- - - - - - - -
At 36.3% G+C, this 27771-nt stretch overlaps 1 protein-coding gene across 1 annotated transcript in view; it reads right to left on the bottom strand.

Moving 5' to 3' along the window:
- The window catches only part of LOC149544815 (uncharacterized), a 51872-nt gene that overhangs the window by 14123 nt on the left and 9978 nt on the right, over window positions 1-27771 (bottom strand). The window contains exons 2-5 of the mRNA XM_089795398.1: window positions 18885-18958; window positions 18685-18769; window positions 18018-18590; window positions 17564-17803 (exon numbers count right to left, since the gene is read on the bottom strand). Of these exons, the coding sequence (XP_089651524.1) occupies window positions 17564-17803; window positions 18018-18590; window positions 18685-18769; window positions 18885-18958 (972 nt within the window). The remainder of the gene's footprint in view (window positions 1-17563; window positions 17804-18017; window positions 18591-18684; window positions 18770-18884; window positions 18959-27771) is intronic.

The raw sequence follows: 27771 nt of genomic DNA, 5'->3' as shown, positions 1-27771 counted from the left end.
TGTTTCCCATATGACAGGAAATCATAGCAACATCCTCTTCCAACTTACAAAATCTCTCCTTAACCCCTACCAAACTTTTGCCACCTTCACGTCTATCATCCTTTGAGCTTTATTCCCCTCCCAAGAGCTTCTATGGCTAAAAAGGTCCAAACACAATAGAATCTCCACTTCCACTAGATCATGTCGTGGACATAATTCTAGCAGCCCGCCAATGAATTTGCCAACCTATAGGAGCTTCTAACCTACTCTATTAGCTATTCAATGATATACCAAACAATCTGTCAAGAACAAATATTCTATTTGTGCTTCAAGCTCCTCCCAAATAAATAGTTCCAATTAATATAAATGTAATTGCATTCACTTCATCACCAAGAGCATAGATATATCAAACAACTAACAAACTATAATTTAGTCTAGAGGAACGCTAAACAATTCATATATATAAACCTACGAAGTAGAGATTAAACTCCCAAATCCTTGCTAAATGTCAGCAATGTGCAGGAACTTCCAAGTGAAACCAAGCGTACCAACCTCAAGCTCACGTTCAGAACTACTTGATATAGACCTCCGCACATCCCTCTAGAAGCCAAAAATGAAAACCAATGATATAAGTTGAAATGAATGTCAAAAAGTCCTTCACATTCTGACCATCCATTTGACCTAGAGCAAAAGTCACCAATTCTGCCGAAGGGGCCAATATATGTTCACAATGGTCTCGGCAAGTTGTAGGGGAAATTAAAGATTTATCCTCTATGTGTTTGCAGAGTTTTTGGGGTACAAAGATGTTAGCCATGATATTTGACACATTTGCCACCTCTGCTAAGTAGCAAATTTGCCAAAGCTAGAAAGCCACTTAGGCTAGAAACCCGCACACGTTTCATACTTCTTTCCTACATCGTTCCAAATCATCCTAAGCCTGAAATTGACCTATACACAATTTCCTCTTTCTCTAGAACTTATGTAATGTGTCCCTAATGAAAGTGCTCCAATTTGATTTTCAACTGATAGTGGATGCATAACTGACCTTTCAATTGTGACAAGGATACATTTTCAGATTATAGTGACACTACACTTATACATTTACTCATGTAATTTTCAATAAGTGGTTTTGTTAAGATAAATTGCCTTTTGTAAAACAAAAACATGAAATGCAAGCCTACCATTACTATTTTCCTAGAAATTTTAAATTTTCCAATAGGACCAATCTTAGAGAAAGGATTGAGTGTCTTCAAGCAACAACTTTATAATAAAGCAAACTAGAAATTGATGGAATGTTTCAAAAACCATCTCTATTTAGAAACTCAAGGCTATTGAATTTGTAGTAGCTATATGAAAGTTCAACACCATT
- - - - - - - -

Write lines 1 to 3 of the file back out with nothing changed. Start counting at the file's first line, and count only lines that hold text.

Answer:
At 36.3% G+C, this 27771-nt stretch overlaps 1 protein-coding gene across 1 annotated transcript in view; it reads right to left on the bottom strand.

Moving 5' to 3' along the window:
- The window catches only part of LOC149544815 (uncharacterized), a 51872-nt gene that overhangs the window by 14123 nt on the left and 9978 nt on the right, over window positions 1-27771 (bottom strand). The window contains exons 2-5 of the mRNA XM_089795398.1: window positions 18885-18958; window positions 18685-18769; window positions 18018-18590; window positions 17564-17803 (exon numbers count right to left, since the gene is read on the bottom strand). Of these exons, the coding sequence (XP_089651524.1) occupies window positions 17564-17803; window positions 18018-18590; window positions 18685-18769; window positions 18885-18958 (972 nt within the window). The remainder of the gene's footprint in view (window positions 1-17563; window positions 17804-18017; window positions 18591-18684; window positions 18770-18884; window positions 18959-27771) is intronic.